Headaches are common and their impact can actually range from mild to disabling. In fact, many people experience them at some point in their life. Also, they can affect anyone regardless of gender, race, and age.
A headache can be a sign of emotional distress or stress or it can also be a symptom of an underlying medical condition like high blood pressure, migraine, depression or anxiety. In addition, headache after tooth extraction can also occur.
Experiencing constant headache can complicate and cause other problems like difficulty in concentrating at work or in school.
Primary Headache versus Secondary Headache
This condition can occur in any part of the head. In fact, it can occur on one side or both sides of the head. Also, it can radiate across the head from a certain point.
Many people describe the pain associated with headaches as throbbing, dull, or sharp. It can appear suddenly or gradually and can last for several minutes to several days.
There are various ways to define headaches. Experts have categorized headaches as primary; those are not caused by another medical condition, or secondary, those that are caused by an underlying condition.
Primary headaches are considered a stand-alone condition that is often caused by the over activity or structural issues in the parts of the head that are pain sensitive.
Such parts include the muscles, blood vessels, and the nerves around the head and the neck. Also, it may also result from the changing chemical activity of the brain.
Secondary headaches, on the other hand, occur when another condition stimulates the pain sensitive nerves of the head. In simple terms, the headache symptom experienced is associated with another health condition.
An example of this type of a headache would be a headache after tooth extraction.
Types of Headaches
There are different types of headaches, and the symptoms of this condition can vary depending on the type.
• Tension Headache
This is considered the most common form of a primary headache. This type of headache usually starts slow and gradual in the middle of the day.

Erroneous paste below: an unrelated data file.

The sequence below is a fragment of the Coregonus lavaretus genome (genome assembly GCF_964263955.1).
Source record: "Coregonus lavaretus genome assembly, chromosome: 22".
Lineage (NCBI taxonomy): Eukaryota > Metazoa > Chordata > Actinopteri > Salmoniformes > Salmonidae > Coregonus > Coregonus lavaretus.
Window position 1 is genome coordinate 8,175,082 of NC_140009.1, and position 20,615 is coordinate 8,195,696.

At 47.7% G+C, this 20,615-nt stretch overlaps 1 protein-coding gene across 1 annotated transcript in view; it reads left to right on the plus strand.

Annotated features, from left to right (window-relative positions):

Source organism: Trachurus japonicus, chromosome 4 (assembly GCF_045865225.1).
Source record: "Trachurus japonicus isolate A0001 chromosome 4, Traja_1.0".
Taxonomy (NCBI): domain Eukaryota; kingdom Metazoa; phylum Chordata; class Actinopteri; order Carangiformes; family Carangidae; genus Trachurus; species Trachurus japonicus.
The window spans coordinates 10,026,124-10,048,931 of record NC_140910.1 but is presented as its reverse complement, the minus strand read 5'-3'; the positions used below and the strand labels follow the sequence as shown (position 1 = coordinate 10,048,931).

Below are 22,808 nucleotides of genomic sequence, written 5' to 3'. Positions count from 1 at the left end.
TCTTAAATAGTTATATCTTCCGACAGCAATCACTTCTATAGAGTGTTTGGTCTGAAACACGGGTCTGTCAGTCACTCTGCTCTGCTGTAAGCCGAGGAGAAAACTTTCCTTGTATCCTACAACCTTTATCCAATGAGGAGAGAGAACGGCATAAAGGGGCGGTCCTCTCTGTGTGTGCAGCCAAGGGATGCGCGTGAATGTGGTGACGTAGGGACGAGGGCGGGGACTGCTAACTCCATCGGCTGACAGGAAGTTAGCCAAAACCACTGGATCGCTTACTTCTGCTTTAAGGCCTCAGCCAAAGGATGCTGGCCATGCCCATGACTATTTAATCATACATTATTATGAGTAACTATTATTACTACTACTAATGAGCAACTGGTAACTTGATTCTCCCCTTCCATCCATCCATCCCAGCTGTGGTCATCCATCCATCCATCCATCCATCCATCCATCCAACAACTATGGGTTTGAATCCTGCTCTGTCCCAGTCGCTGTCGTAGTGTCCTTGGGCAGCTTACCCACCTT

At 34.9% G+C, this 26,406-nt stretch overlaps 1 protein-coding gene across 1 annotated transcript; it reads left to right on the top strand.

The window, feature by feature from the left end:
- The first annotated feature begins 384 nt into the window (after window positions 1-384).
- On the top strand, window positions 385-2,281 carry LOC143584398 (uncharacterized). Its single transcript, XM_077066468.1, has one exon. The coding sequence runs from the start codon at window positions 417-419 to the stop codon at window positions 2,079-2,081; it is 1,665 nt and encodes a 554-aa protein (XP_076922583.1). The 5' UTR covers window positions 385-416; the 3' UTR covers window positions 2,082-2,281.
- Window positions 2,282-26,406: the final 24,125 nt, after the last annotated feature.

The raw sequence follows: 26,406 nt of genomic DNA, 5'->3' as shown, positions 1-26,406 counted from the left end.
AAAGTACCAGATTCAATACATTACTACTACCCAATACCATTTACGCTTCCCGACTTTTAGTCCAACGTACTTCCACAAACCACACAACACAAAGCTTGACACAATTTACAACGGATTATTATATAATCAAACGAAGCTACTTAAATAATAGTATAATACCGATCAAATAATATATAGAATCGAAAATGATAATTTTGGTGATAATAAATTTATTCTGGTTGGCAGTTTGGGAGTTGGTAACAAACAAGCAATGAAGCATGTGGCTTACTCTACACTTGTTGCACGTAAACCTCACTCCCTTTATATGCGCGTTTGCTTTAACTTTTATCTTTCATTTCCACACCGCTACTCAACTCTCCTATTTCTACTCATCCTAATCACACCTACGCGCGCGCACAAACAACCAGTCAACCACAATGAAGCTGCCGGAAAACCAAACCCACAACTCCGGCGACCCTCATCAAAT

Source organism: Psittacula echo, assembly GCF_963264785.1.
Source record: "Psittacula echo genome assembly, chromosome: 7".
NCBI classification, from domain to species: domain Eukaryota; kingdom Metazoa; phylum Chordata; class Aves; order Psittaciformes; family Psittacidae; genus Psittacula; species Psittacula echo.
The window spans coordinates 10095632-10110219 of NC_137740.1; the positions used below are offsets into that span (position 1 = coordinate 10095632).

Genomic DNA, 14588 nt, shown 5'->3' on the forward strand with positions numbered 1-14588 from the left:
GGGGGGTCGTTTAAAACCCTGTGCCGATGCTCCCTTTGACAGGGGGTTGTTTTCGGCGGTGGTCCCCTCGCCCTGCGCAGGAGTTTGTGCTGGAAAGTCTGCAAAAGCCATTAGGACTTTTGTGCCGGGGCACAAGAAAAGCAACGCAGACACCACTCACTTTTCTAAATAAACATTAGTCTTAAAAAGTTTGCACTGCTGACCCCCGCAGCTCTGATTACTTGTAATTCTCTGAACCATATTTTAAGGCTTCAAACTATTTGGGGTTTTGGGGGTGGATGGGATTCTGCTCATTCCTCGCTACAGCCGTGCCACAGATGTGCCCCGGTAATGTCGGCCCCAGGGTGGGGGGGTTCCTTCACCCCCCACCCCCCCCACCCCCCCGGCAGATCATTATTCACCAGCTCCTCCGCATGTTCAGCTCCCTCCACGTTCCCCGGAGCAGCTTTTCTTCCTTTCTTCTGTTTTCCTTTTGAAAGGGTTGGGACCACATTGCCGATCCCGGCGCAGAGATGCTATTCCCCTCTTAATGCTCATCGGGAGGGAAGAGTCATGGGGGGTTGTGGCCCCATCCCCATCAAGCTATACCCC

For this type, a person may feel as if they have a tight band tied around the head, a constant and dull pain on both sides of the head, or pain that spreads to or from the neck area. Also, it may either be chronic or episodic.
Migraine headaches are often associated with a pulsating and throbbing pain that usually occurs on one side of the head. The pain may be accompanied by light headedness, nausea, blurred vision, and sensory disturbances.
This type of headache can last from a few hours to several days and can have a significant impact on a person’s life.
• Rebound Headaches
This type of headache is also referred to as medication-overuse headache and can result from the excessive use of medications used to treat headache symptoms. Also, this is the most common cause of secondary headache.
This headache typically occurs early in the day and persists throughout the day. Along with the head pain, a person may also experience neck pain, nasal congestion, restlessness, and reduced quality of sleep.
• Cluster Headache
This type of headache typically lasts between 15 minutes to three hours. They occur suddenly once to eight times in a day for a period of several weeks to months.
The pain associated with this type of headache is described as severe, one-sided, and sharp or burning.
• Thunderclap Headache
This type of headache occurs suddenly and is experienced severely. In fact, it is often described as ‘the worst headache of my life.
It can reach its maximum intensity in a minute and last longer than five minutes.
Also, this type of headache is associated with life threatening conditions like an aneurysm, intracerebral hemorrhage, meningitis, and cerebral venous thrombosis. If you experience this, you should seek immediate medical consult.
Possible Causes of Headache after Tooth Extraction
While tooth extraction is not directly known to cause headaches, there are various ways in which this can contribute to the onset of a headache.